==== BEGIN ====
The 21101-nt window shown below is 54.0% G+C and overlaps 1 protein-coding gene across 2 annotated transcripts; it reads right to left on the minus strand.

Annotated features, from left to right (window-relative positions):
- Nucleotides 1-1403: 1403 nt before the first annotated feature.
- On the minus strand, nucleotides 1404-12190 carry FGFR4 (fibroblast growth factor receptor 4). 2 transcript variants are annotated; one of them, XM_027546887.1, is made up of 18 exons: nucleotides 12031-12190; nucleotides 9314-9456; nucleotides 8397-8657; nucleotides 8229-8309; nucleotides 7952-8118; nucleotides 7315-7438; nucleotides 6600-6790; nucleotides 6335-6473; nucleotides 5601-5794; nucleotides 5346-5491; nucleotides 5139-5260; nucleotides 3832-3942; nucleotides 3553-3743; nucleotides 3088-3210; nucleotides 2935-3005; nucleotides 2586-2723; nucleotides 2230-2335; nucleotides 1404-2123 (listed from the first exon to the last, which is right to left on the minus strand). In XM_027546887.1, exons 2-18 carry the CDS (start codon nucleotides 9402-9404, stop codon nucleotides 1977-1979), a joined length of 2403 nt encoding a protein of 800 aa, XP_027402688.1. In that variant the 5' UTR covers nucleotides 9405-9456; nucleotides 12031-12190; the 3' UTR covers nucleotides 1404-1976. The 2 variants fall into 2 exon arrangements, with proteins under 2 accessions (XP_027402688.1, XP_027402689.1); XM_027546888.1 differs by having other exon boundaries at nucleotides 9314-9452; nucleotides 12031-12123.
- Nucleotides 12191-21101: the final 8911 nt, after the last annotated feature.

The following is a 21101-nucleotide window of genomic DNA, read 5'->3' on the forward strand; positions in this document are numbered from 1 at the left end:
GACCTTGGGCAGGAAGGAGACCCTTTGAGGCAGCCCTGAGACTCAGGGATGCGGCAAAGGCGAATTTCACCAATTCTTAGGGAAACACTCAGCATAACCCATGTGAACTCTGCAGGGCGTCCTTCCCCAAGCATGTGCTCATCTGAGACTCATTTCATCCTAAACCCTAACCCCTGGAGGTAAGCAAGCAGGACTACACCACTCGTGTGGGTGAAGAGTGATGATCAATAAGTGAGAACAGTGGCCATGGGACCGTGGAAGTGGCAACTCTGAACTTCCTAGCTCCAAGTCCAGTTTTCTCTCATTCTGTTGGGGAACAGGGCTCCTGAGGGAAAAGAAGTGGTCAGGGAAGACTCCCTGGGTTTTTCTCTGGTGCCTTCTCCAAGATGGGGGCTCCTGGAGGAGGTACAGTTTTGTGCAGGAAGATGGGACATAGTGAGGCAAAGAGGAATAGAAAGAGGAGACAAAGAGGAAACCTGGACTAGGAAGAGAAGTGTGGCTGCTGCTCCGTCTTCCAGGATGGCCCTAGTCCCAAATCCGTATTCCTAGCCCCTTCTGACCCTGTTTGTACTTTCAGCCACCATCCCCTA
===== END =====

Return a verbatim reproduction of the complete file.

The 21101-nt window shown below is 54.0% G+C and overlaps 1 protein-coding gene across 2 annotated transcripts; it reads right to left on the minus strand.

Annotated features, from left to right (window-relative positions):
- Nucleotides 1-1403: 1403 nt before the first annotated feature.
- On the minus strand, nucleotides 1404-12190 carry FGFR4 (fibroblast growth factor receptor 4). 2 transcript variants are annotated; one of them, XM_027546887.1, is made up of 18 exons: nucleotides 12031-12190; nucleotides 9314-9456; nucleotides 8397-8657; nucleotides 8229-8309; nucleotides 7952-8118; nucleotides 7315-7438; nucleotides 6600-6790; nucleotides 6335-6473; nucleotides 5601-5794; nucleotides 5346-5491; nucleotides 5139-5260; nucleotides 3832-3942; nucleotides 3553-3743; nucleotides 3088-3210; nucleotides 2935-3005; nucleotides 2586-2723; nucleotides 2230-2335; nucleotides 1404-2123 (listed from the first exon to the last, which is right to left on the minus strand). In XM_027546887.1, exons 2-18 carry the CDS (start codon nucleotides 9402-9404, stop codon nucleotides 1977-1979), a joined length of 2403 nt encoding a protein of 800 aa, XP_027402688.1. In that variant the 5' UTR covers nucleotides 9405-9456; nucleotides 12031-12190; the 3' UTR covers nucleotides 1404-1976. The 2 variants fall into 2 exon arrangements, with proteins under 2 accessions (XP_027402688.1, XP_027402689.1); XM_027546888.1 differs by having other exon boundaries at nucleotides 9314-9452; nucleotides 12031-12123.
- Nucleotides 12191-21101: the final 8911 nt, after the last annotated feature.

The following is a 21101-nucleotide window of genomic DNA, read 5'->3' on the forward strand; positions in this document are numbered from 1 at the left end:
GACCTTGGGCAGGAAGGAGACCCTTTGAGGCAGCCCTGAGACTCAGGGATGCGGCAAAGGCGAATTTCACCAATTCTTAGGGAAACACTCAGCATAACCCATGTGAACTCTGCAGGGCGTCCTTCCCCAAGCATGTGCTCATCTGAGACTCATTTCATCCTAAACCCTAACCCCTGGAGGTAAGCAAGCAGGACTACACCACTCGTGTGGGTGAAGAGTGATGATCAATAAGTGAGAACAGTGGCCATGGGACCGTGGAAGTGGCAACTCTGAACTTCCTAGCTCCAAGTCCAGTTTTCTCTCATTCTGTTGGGGAACAGGGCTCCTGAGGGAAAAGAAGTGGTCAGGGAAGACTCCCTGGGTTTTTCTCTGGTGCCTTCTCCAAGATGGGGGCTCCTGGAGGAGGTACAGTTTTGTGCAGGAAGATGGGACATAGTGAGGCAAAGAGGAATAGAAAGAGGAGACAAAGAGGAAACCTGGACTAGGAAGAGAAGTGTGGCTGCTGCTCCGTCTTCCAGGATGGCCCTAGTCCCAAATCCGTATTCCTAGCCCCTTCTGACCCTGTTTGTACTTTCAGCCACCATCCCCTA